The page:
Problem 2-A)
The paper makes the severe error of ignoring the effect of Jensen’s inequality from the nonlinearity of the differencebetween VIX and delivered volatility (the VIX,
by design
, delivers a payoff that is closer to the variance swap. Comparing the VIX todelivered volatility is erroneous: say the VIX was “bought” at 10% (that is the component options are purchased at a combination of volatilities that corresponds to a VIX at that level), because of Jensen’s inequality, it could benefit from an episode of 4% volatilityfollowed by an episode of 14%, for an average of 9.5% while Ilmanen seems to treat this .5% gap as a loss).
Problem 2-B)
Using VIX is inappropriate to gauge small probabilities. The VIX is not quite representative of the “tails”; its value isdominated by at-the-money options, and the fact that at-the-money options can be expensive has no bearing on the argument since we areconcerned with the tails (this author, when betting on fat-tailedness, tends to sell at the money options as one can safely say, in agreementwith Ilmanen (2012) that, owing to their linearity, that they are patently expensive; and such a statement is robust).The paper has other related confusions from missing the nonlinear nature of the payoffs, such as:
Problem 2-C)
Citing the phenomenon called "long shot bias" while referring to papers on bounded payoffs and payoffs of a binary naturein unrelated domains (what Taleb (2007) calls the "ludic fallacy"). These packages in papers cited such as Golec and Tamarkin (1998) andSnowberg and Wolfers (2010) are not sensitive to fat-tails (there are no true exposure to extreme payoffs). For a discussion of the problemsee a short note by the author (Taleb, 2012).and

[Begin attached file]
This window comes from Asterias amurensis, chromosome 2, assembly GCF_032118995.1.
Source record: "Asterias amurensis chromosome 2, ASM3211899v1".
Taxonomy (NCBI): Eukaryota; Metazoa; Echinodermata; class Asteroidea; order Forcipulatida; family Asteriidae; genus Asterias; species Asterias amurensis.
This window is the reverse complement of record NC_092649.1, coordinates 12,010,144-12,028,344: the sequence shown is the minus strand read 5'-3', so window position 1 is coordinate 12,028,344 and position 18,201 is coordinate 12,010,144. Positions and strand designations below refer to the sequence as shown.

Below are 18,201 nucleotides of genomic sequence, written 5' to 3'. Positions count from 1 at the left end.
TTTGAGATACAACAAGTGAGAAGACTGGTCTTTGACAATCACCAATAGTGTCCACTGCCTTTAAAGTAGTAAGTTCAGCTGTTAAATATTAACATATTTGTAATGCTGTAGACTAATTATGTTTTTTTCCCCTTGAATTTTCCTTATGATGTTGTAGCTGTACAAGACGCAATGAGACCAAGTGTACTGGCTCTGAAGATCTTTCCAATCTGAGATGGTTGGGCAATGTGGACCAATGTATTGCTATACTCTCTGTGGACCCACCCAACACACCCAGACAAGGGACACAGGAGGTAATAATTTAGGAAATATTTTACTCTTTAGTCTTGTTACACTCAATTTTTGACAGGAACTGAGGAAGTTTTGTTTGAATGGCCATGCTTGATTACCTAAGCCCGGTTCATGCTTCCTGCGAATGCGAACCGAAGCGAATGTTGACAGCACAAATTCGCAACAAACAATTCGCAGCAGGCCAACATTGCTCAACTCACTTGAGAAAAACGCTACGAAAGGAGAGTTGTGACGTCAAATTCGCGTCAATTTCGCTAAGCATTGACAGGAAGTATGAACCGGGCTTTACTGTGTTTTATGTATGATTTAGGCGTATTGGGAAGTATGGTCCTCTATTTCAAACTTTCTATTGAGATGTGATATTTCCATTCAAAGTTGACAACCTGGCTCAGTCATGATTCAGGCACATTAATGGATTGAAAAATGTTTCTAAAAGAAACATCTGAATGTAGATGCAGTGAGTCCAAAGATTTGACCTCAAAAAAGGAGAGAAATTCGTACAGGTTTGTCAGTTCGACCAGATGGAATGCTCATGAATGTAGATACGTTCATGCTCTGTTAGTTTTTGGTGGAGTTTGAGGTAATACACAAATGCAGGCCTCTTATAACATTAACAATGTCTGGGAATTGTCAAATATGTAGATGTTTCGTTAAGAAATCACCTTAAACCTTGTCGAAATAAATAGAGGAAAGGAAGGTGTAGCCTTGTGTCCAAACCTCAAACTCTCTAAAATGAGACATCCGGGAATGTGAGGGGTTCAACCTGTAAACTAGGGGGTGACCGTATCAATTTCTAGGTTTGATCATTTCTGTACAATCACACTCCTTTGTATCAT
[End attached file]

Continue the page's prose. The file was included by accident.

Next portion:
Problem 2-D)
The study conflates long volatility trading (a more or less convex strategy) with investment in high or low volatility stocksand uses the successful historical performance from investing in low volatility stocks to back up the idea of selling tail volatility.Finally, we go beyond Ilmanen(2012) to present a general approach in deriving conclusions from a time series. Even if the Ilmanen paper weredevoid of the previous problems, a more general way to look at risk from times series would invalidate it as follows.
 
Errors Proper to General Inference From Time Series
A common error is made in the interpretation of time series by confusing an estimated value for a “true” parameter, without establishing thelink between estimator from the realization of a statistical process and the estimated value. Take M the true mean of a distribution in thestatistical sense, with
M
N
*
the observed arithmetic mean of the realizations
 N 
.Note that scientific claims can only be made off M, not M*. Limiting the discussion to M* is mere journalistic reporting. Mistaking M* for Mis what the author calls the “Pinker mistake” of calling journalistic claims “empirical evidence”, as science and scientific explanations are abouttheories and interpretation of claims that hold outside a sample, not discussions that limit to the sample.Assume we satisfy standard statistical convergence where our estimator approaches the true mean (convergence in probability, that is,